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Inflatable heart elevation apparatus and method

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Publication number
US5735791A
US5735791A US08856255 US85625597A US5735791A US 5735791 A US5735791 A US 5735791A US 08856255 US08856255 US 08856255 US 85625597 A US85625597 A US 85625597A US 5735791 A US5735791 A US 5735791A
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apparatus
chamber
heart
inflatable
invention
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Expired - Lifetime
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US08856255
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John C. Alexander, Jr.
Carl A. Swindle
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Edwards Lifesciences Corp
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Research Medical Inc
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    • AHUMAN NECESSITIES
    • A61MEDICAL OR VETERINARY SCIENCE; HYGIENE
    • A61BDIAGNOSIS; SURGERY; IDENTIFICATION
    • A61B17/00Surgical instruments, devices or methods, e.g. tourniquets
    • A61B17/02Surgical instruments, devices or methods, e.g. tourniquets for holding wounds open; Tractors
    • AHUMAN NECESSITIES
    • A61MEDICAL OR VETERINARY SCIENCE; HYGIENE
    • A61BDIAGNOSIS; SURGERY; IDENTIFICATION
    • A61B17/00Surgical instruments, devices or methods, e.g. tourniquets
    • A61B17/02Surgical instruments, devices or methods, e.g. tourniquets for holding wounds open; Tractors
    • A61B17/0281Abdominal wall lifters
    • AHUMAN NECESSITIES
    • A61MEDICAL OR VETERINARY SCIENCE; HYGIENE
    • A61BDIAGNOSIS; SURGERY; IDENTIFICATION
    • A61B17/00Surgical instruments, devices or methods, e.g. tourniquets
    • A61B17/00234Surgical instruments, devices or methods, e.g. tourniquets for minimally invasive surgery
    • A61B2017/00238Type of minimally invasive operation
    • A61B2017/00243Type of minimally invasive operation cardiac
    • AHUMAN NECESSITIES
    • A61MEDICAL OR VETERINARY SCIENCE; HYGIENE
    • A61BDIAGNOSIS; SURGERY; IDENTIFICATION
    • A61B17/00Surgical instruments, devices or methods, e.g. tourniquets
    • A61B2017/00535Surgical instruments, devices or methods, e.g. tourniquets pneumatically or hydraulically operated
    • A61B2017/00557Surgical instruments, devices or methods, e.g. tourniquets pneumatically or hydraulically operated inflatable

Abstract

The present invention is directed to new and useful methods and apparatus for improving access to the heart during cardiac surgery, while avoiding damage to the phrenic nerves. The present invention comprises a heart elevation apparatus which is soft and substantially cylindrical, with substantially flat anterior and posterior surfaces. Upon inflation, the anterior surface stabilizes the positioning of the heart and prevents the heart from falling off of the apparatus. The flat posterior surface facilitates positioning of the apparatus on the chest wall. An insulation pad on the posterior surface serves to insulate the phrenic nerves from the frigid bathes commonly employed in cardiac surgical procedures, and also protects the nerves from any compressive forces exerted during the surgery. A web member in the interior of the inflatable chamber prevents the inflatable chamber from blowing up into a ball, and instead constrains the anterior and posterior surfaces, thus resulting in flat or concave appearance, depending on the level of inflation in the inflation chamber. Insertion and proper placement of the apparatus in a deflated state is preferably through an incision in the thoracic wall or through an opening in the sternum. The apparatus is positioned beneath the heart along the chest wall, such that the heart balances stably thereon. The apparatus is then selectively inflated, which elevates the heart and improves the surgeons access thereto. After completion of the cardiac surgical procedure, the apparatus is deflated and then removed from the patient.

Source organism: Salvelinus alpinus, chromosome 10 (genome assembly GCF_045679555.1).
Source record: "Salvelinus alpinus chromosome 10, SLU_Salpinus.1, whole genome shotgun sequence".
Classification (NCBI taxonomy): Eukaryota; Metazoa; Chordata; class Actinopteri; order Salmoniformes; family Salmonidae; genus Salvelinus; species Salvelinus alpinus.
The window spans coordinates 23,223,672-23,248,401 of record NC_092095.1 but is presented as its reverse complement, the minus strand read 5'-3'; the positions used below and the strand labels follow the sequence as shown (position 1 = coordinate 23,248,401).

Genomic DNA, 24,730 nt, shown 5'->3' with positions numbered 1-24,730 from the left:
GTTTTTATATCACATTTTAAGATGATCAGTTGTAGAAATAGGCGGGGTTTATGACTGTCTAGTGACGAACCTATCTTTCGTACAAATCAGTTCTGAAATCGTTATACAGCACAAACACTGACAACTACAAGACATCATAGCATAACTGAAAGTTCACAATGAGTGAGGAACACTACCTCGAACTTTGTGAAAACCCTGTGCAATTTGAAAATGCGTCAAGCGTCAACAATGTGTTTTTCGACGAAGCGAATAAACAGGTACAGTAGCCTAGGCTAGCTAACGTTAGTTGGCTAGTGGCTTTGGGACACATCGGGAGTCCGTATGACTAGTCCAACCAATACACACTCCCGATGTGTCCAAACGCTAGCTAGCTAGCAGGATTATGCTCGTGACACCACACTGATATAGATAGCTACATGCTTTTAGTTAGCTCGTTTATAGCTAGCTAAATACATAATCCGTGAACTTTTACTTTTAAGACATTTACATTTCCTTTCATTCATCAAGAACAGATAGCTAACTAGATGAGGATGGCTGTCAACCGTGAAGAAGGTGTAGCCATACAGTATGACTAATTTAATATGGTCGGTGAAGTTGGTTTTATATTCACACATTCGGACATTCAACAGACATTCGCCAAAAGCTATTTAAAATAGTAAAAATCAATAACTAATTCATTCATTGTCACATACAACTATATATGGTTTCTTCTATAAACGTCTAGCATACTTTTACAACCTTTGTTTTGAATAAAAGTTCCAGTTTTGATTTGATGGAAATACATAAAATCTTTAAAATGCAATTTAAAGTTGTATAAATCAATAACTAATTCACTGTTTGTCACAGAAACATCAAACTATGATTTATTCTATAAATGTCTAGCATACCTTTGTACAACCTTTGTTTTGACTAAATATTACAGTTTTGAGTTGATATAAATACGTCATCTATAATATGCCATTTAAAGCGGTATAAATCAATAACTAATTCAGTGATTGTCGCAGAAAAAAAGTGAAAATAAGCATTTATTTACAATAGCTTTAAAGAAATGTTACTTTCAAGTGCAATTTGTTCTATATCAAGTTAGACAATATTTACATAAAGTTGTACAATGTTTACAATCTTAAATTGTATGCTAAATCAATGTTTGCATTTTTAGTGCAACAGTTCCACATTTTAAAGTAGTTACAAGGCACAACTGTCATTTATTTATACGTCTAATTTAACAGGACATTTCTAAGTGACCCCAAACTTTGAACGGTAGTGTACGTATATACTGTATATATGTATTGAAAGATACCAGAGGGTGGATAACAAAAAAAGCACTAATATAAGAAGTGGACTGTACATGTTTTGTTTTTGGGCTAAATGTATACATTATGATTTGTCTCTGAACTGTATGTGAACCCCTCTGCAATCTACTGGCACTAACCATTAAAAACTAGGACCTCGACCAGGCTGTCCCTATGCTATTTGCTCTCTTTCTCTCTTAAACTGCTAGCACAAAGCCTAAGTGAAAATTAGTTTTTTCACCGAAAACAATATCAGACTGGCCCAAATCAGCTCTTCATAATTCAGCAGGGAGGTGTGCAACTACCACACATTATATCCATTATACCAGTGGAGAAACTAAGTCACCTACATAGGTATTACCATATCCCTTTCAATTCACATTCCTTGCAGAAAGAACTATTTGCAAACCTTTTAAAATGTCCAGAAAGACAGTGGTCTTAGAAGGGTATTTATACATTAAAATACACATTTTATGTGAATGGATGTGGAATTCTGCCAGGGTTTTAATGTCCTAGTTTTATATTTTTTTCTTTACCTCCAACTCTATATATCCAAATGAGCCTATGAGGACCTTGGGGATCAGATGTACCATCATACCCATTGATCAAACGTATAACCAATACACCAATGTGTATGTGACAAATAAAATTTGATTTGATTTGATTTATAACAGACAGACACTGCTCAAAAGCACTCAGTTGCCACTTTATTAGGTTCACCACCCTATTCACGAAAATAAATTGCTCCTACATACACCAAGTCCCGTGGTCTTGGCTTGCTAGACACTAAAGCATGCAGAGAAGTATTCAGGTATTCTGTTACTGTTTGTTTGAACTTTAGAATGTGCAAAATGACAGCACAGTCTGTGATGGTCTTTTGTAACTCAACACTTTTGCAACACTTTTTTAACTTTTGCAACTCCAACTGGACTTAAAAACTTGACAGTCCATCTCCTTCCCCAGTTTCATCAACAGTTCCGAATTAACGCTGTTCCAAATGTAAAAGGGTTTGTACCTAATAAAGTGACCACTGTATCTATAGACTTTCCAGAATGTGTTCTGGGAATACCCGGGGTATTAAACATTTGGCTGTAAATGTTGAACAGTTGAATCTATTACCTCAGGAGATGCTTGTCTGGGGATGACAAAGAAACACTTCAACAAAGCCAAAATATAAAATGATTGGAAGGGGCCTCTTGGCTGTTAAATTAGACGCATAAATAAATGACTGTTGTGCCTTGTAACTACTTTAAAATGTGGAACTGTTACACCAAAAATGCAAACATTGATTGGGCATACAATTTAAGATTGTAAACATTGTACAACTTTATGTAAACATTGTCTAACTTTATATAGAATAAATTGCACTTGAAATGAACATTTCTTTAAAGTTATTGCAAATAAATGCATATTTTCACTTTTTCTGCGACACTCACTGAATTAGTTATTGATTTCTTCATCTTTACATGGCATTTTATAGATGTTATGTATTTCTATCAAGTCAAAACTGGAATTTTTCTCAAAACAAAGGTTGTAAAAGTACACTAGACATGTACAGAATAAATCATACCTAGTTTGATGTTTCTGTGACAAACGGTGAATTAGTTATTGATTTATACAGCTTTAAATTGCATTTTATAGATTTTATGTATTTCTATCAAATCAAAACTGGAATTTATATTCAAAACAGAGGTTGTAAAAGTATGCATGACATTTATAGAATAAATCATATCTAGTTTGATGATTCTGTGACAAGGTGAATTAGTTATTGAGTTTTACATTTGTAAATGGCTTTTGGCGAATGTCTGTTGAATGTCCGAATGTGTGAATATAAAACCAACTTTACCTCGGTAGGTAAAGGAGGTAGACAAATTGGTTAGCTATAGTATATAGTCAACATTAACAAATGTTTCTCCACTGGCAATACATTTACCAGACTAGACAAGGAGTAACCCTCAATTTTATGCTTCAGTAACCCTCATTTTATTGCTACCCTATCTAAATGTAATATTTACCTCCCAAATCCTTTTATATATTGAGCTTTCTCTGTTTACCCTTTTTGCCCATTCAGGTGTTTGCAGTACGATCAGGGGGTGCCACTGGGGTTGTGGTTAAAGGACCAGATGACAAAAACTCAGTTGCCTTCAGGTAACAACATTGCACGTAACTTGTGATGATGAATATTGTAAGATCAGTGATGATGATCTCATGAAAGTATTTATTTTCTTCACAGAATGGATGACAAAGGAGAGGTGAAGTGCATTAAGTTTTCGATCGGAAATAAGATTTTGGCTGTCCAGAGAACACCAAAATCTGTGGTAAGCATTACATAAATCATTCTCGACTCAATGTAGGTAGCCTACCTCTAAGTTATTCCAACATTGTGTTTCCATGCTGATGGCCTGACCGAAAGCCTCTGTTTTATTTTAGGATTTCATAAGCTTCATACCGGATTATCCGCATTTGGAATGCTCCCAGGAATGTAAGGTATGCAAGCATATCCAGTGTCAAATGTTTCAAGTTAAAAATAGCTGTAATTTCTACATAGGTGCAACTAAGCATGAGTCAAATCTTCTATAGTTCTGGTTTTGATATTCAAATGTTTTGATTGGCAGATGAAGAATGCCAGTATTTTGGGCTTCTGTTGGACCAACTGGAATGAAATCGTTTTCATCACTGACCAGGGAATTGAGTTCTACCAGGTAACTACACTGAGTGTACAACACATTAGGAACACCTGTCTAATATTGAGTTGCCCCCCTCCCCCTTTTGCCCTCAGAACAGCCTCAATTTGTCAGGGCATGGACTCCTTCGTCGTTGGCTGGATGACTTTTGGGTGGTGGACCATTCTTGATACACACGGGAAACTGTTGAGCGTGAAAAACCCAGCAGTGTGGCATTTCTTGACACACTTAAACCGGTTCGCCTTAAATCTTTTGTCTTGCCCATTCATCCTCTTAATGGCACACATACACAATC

Description

BACKGROUND OF THE INVENTION

1. Related Application

Benefit of the earlier filing date of Provisional Patent Application Ser. No. 60/037,011, filed Jan. 31, 1997, is claimed for this application under Section 119(e) of Title 35 of the United States Code.

2. The Field of the Invention

The present invention is directed generally to methods and apparatus for accessing a surgical site during a surgical procedure. More specifically, the present invention is directed to methods and apparatus for accessing the heart during cardiac surgical procedures.

3. The Relevant Technology

Surgical procedures inherently require access to the diseased or damaged tissue necessitating the surgery. During cardiac surgical procedures for example, it is necessary to obtain access to the heart appropriate to the surgery to be performed. However, the heart is well protected beneath the sternum, the rib cage, and many layers of connective tissue. Thus, in many cardiac procedures, a surgeon performs a medium sternotomy wherein the sternum is split and the multiple tissue layers are dissected away in order to obtain sufficient access to the heart. The heart may be housed in such a cavernous chest cavity that the surgeon works literally up to his elbows inside the patient.

Alternatively, a surgeon may perform a thoracotomy wherein an incision is made between two ribs, or portions of the rib cage are removed, to obtain access to the heart. Yet the resulting surgical field is constrained by the size of the opening and the distance of the heart therefrom.